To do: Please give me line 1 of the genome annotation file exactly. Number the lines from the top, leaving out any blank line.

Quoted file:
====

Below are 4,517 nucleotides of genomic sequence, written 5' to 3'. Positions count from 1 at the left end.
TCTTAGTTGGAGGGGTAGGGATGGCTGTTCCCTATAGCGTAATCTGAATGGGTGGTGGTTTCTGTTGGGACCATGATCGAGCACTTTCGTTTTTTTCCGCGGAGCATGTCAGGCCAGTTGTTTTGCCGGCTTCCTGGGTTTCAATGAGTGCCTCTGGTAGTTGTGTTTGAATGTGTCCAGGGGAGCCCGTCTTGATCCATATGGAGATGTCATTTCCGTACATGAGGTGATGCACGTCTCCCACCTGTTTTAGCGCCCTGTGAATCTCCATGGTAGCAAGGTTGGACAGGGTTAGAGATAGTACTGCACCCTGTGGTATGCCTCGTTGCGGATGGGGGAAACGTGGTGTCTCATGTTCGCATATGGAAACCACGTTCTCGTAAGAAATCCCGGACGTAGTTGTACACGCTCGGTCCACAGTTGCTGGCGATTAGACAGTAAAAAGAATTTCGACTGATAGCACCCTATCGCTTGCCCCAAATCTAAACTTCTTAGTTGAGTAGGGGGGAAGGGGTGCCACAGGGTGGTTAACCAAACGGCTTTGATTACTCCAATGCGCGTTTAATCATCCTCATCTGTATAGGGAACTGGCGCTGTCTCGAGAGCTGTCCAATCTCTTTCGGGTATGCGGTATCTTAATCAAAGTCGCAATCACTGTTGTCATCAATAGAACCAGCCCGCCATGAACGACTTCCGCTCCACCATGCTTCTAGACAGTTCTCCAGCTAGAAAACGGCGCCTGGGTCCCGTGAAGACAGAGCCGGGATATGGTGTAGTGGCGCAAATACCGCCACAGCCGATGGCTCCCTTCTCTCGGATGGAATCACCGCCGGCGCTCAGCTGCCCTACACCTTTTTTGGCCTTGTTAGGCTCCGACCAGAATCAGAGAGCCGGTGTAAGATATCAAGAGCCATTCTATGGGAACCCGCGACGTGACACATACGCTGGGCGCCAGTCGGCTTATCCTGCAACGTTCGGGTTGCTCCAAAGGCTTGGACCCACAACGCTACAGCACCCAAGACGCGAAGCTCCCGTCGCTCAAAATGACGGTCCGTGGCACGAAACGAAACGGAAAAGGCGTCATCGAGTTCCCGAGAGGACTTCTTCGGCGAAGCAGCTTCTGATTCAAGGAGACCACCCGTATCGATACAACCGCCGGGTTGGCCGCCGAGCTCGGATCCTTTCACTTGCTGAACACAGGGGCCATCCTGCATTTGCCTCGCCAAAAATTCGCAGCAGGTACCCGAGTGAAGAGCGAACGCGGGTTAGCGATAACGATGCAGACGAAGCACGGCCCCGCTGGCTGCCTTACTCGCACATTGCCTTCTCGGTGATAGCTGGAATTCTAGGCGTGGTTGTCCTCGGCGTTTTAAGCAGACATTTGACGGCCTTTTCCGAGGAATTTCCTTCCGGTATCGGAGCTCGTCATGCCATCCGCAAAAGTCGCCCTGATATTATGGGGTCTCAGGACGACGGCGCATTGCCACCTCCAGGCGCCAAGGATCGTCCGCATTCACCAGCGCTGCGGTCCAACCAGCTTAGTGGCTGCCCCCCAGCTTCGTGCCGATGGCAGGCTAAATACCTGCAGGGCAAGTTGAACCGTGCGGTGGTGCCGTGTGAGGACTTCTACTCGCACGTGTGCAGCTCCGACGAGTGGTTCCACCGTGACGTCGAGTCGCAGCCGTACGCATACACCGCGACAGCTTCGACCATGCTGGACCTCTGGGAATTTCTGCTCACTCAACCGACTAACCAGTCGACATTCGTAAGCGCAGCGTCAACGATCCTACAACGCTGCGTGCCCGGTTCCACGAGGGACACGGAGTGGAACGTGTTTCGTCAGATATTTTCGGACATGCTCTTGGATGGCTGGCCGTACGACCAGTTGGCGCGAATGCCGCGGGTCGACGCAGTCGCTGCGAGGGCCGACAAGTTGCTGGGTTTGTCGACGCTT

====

Below are 4,517 nucleotides of genomic sequence, written 5' to 3'. Positions count from 1 at the left end.